Rowan Dorin is a historian of western Europe and the Mediterranean, primarily during the high and late Middle Ages. Much of his research tries to understand how law and society interact with each other, especially where legal norms conflict with social practices. Another strand of his research explores the history of economic life and economic thought, especially medieval debates over usury and moneylending. He has also written on the circulation of goods, people, and ideas in the medieval Mediterranean.
Rowan's current book project uses the banishment of Jewish and Christian moneylenders as a lens for exploring the origins of mass expulsion in late medieval Europe. A second ongoing project examines the ways in which medieval canon law was adapted, reinterpreted, or resisted in local contexts in the thirteenth and fourteenth centuries.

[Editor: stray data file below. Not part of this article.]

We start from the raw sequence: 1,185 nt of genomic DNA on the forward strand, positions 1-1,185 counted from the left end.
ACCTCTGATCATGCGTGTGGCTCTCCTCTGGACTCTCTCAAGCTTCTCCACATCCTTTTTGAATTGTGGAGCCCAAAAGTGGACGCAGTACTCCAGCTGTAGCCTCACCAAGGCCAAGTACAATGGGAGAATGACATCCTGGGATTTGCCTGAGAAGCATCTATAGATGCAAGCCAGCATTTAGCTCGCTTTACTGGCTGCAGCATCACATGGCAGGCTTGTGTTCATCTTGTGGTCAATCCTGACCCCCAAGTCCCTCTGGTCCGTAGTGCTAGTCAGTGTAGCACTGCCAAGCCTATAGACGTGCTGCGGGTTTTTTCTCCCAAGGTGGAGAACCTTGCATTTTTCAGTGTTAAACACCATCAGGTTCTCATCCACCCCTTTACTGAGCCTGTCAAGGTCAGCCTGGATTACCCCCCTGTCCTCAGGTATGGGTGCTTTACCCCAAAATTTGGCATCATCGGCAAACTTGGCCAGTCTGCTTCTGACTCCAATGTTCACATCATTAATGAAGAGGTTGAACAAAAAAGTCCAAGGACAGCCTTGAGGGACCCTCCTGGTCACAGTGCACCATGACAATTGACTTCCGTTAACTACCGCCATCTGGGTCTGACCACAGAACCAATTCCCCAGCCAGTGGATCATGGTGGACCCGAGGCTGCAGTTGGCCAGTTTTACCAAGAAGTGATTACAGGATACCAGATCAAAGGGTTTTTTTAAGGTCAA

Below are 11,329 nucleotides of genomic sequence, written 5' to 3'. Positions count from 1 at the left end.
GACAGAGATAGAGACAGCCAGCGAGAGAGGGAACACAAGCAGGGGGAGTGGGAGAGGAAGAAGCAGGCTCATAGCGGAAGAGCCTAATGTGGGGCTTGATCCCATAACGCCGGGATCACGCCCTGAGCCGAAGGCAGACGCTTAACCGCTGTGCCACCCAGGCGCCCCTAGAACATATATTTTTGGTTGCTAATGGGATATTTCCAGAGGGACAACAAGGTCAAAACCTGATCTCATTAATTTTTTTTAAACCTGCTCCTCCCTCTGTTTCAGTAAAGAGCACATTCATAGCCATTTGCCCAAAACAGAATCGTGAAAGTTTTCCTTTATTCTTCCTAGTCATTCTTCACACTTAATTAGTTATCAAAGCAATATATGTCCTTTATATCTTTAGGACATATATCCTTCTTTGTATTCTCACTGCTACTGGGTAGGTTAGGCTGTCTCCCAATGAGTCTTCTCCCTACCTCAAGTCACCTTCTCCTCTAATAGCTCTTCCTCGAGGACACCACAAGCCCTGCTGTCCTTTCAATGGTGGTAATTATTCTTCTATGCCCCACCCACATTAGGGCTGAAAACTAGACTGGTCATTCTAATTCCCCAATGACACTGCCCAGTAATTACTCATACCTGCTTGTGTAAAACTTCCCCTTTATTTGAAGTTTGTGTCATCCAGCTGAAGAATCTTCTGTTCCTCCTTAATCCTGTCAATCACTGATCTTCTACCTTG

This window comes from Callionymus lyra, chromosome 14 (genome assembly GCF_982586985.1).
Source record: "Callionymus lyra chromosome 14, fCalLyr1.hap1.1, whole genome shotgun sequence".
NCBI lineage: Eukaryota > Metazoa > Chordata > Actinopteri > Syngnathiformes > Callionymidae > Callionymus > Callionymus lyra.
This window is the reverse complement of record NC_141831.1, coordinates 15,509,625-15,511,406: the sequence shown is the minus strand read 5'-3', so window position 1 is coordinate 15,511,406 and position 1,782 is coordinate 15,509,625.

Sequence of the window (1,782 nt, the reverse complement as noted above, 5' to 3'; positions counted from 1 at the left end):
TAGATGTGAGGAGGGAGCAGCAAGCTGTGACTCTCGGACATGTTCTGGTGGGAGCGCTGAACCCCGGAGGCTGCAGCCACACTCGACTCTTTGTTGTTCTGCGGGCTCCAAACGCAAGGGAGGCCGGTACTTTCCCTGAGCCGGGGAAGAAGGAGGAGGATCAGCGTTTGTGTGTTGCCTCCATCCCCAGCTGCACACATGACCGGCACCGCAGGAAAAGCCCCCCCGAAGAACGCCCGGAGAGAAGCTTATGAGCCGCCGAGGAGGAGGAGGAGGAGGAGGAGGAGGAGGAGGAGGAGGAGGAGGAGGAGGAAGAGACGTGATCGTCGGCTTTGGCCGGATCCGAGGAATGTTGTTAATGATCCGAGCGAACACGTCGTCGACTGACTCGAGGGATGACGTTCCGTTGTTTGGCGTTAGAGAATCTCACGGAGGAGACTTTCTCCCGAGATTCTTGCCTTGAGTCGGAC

Born and raised in western Canada, Rowan did his undergraduate and doctoral work at Harvard University, earning an MPhil in Medieval History from the University of Cambridge along the way. Before coming to Stanford, he was a Junior Fellow at the Harvard Society of Fellows.